Friday, May 14, 2021

Educators around the world seek to embark on exam-based learning

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Tony Stack, a Canadian educator, was developing a new way to assess children even before the coronavirus. The decision to abandon the end-of-year assessments after the outbreak of the pandemic allowed the “deep learning” approach to be put into practice.

“It provided the opportunity for an authentic learning experience, outside of some of the constraints of an exam,” said Stack, Director of Education for the Province of Newfoundland and Labrador. .

This alternative model, used in 1,300 schools in eight countries, which prioritizes skills and independent thinking “paves the way for a more ethical approach to evaluation,” he explained. “The skills that students need to acquire during the pandemic cannot be assessed in one test,” he added.

Most saw the abrupt cancellation of exams in countries around the world as an unfortunate loss that would reduce the learning and life chances of a cohort of young people. A group of voice educators also saw the opportunity to spend time on the traditional exam system which they deem unfair and outdated.

“The pandemic has exacerbated all of these problems that already existed with exams,” said Bill Lucas, director of the Center for Real-World Learning at the British University of Winchester.

Students receive their GCSE results at Copley Academy on August 20, 2020 in Stalybridge, UK. The pandemic has forced teachers to assess grades. © Anthony Devlin / Getty Images

He believes traditional assessments unfairly standardize children of different abilities, fail to capture essential skills and discourage young people with his unique, rote learning approach.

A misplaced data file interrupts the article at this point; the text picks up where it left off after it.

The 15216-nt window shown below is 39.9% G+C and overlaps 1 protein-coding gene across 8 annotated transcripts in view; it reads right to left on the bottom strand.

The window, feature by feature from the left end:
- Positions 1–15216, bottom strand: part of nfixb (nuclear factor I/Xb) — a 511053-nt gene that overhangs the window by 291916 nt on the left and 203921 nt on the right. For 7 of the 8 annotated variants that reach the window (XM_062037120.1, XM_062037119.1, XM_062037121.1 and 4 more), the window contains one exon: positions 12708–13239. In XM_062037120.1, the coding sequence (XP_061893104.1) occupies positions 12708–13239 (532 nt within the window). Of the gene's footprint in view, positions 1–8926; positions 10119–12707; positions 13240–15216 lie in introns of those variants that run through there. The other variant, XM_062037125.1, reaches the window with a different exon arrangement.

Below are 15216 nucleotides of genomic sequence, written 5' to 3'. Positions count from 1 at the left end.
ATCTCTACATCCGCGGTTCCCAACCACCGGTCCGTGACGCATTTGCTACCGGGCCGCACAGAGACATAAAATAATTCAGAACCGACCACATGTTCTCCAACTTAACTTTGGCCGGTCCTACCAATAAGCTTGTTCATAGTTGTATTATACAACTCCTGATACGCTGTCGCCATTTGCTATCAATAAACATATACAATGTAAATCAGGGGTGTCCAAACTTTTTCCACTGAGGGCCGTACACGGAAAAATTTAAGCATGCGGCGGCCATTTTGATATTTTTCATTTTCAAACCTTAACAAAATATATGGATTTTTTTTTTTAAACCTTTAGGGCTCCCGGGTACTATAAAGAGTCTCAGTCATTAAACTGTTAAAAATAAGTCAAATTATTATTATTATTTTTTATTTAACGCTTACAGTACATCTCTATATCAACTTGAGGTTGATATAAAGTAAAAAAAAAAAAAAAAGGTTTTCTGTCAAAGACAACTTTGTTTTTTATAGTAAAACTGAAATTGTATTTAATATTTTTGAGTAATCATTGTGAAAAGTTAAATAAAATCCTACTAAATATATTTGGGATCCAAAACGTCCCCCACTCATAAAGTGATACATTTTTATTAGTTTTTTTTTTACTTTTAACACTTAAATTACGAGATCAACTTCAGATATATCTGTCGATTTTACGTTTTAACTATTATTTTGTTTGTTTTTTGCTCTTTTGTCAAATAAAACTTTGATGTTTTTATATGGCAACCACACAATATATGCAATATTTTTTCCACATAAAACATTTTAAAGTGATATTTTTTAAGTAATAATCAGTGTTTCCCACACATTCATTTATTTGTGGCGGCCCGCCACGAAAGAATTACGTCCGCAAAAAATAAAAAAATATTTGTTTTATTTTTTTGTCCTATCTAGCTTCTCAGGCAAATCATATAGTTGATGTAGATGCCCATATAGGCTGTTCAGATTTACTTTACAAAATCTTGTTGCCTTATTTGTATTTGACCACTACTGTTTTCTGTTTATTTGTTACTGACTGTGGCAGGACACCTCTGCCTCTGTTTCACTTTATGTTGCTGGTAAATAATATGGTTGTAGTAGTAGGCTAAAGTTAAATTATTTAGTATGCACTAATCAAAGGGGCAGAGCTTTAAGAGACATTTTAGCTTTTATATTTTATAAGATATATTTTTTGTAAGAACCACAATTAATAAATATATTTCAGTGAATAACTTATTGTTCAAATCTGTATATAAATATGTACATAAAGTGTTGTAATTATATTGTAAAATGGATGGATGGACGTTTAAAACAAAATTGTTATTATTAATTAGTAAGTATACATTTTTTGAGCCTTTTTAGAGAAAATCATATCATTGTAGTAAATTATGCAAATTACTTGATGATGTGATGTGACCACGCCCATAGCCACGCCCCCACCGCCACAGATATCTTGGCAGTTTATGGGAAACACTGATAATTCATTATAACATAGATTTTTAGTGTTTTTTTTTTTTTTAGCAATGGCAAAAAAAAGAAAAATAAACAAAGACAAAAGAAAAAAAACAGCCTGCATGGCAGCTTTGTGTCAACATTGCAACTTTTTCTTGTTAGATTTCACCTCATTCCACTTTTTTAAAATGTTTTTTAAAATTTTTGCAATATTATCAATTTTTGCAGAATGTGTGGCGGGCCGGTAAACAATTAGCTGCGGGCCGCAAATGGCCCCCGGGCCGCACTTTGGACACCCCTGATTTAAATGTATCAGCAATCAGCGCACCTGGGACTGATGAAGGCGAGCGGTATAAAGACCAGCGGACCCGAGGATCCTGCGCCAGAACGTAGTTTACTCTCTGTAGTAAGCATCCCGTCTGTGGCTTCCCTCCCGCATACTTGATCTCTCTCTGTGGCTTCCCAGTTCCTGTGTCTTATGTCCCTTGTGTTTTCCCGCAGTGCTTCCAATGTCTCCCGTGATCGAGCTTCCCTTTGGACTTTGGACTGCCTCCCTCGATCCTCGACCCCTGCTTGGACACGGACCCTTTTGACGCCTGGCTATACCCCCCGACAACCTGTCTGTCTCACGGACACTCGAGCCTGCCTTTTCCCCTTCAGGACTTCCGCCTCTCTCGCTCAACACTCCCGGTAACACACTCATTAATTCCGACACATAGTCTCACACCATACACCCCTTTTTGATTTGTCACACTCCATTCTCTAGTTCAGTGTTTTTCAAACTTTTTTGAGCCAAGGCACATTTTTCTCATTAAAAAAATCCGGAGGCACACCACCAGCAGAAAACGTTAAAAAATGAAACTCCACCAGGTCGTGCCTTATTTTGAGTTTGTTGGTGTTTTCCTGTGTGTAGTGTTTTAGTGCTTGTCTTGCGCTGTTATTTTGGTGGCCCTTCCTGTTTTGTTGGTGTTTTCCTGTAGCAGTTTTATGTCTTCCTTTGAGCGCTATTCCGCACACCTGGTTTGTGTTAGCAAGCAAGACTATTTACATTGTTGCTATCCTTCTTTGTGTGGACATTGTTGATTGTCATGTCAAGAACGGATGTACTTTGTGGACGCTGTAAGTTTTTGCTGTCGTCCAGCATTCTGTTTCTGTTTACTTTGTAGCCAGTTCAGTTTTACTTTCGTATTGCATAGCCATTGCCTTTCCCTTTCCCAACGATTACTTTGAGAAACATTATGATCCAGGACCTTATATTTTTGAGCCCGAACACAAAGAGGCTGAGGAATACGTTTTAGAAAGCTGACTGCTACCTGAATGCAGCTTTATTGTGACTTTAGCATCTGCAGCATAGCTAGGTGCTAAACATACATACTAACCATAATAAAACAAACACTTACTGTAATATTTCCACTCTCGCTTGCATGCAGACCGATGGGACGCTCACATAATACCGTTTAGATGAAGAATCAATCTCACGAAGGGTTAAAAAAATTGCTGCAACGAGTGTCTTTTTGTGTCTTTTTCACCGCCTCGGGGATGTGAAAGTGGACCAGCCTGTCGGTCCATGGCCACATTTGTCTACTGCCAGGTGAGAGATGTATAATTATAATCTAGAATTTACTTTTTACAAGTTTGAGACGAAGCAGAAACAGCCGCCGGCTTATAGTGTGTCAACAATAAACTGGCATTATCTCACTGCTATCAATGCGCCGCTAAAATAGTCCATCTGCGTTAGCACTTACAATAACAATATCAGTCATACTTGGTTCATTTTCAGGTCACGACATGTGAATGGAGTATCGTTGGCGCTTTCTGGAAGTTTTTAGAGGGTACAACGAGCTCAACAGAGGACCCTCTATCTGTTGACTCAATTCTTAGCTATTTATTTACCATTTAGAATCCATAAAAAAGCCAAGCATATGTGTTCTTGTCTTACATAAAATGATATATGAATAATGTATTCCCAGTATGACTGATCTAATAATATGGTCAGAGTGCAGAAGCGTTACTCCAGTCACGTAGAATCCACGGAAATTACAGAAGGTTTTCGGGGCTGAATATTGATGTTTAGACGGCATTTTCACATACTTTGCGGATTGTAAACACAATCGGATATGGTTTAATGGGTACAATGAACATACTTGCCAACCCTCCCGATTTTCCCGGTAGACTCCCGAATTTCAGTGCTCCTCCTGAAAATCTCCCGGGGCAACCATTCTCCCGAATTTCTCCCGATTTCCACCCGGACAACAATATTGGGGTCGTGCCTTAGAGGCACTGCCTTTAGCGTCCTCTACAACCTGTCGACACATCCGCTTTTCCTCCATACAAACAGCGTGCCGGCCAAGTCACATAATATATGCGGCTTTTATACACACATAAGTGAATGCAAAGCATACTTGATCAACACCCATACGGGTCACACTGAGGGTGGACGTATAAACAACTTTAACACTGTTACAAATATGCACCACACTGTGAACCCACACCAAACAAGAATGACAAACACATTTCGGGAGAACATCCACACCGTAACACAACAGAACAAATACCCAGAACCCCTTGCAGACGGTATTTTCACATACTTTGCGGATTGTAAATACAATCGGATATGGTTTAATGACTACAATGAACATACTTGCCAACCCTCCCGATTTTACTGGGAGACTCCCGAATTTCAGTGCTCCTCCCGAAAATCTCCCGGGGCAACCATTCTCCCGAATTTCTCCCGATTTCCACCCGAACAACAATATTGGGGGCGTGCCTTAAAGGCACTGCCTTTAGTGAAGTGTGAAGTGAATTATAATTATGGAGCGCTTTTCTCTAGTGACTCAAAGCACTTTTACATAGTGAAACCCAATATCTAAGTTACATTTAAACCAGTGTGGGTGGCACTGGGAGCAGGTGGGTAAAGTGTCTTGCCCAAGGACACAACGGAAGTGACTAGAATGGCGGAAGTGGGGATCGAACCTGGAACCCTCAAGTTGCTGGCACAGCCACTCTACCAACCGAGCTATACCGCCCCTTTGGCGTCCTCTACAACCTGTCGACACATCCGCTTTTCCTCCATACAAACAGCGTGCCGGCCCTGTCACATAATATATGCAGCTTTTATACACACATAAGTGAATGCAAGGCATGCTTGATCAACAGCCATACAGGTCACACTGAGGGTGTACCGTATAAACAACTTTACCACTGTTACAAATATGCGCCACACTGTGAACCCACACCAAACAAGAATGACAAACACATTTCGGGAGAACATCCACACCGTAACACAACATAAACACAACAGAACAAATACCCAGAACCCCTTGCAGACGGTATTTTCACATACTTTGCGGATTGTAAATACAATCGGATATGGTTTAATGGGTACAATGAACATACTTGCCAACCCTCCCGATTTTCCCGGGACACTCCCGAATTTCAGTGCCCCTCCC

“Poll after poll, we need creativity, critical thinking and communication. The exams don’t assess these things, ”Mr. Lucas said. “Covid has forced us to ask ourselves the question: ‘do we want to go back to where we were or do we want to stop and think?’ ‘

Rethinking Assessment, the advocacy group he co-founded to push for change, has garnered support from teachers, union leaders, policymakers and academics.

Among them, Sarah-Jayne Blakemore, a Cambridge University neuroscientist who argues that exams like GCSEs taken by 16-year-olds in England exaggerate stress and anxiety at a time when adolescent brains are changing. again.

“We need to re-evaluate whether high-intensity, high-stakes national exams, such as GCSEs, are still the optimal way to assess the academic performance of a developing youth,” she wrote at the end of. Last year.

As a new wave of coronavirus causes further lockdowns, reviews scheduled for 2021 are also in play: England said she would replace all formal exams with teacher assessment, while France and Canada said they would assess children using mostly lessons.

Last year’s cancellation of many of the major college entrance tests taken each year by more than 2 million students in the United States has led at least 1,450 colleges and universities to adopt an optional testing policy , according to the National Association for College Admission Counseling.

A student is sitting aside due to coronavirus in the library at the University of Bordeaux, France © Philippe Lopez / AFP via Getty Images

Justin Wells, executive director of Envision Learning Partners, a California school network that advocates for alternative assessment approaches, said it underscored how exams were “not resilient.” “I have been skeptical of the power of these tests for some time, but I was shocked at how fragile they are,” he said.

Educators were looking for alternatives to exams long before the pandemic. Qualifications such as the International Baccalaureate already include flexible, project-based learning.

Leading UK private schools, such as Bedales, which have more flexibility on assessments than public schools, have replaced ‘prescriptive’ GCSE exams with tailored qualifications that allow for more creativity and freedom of learning .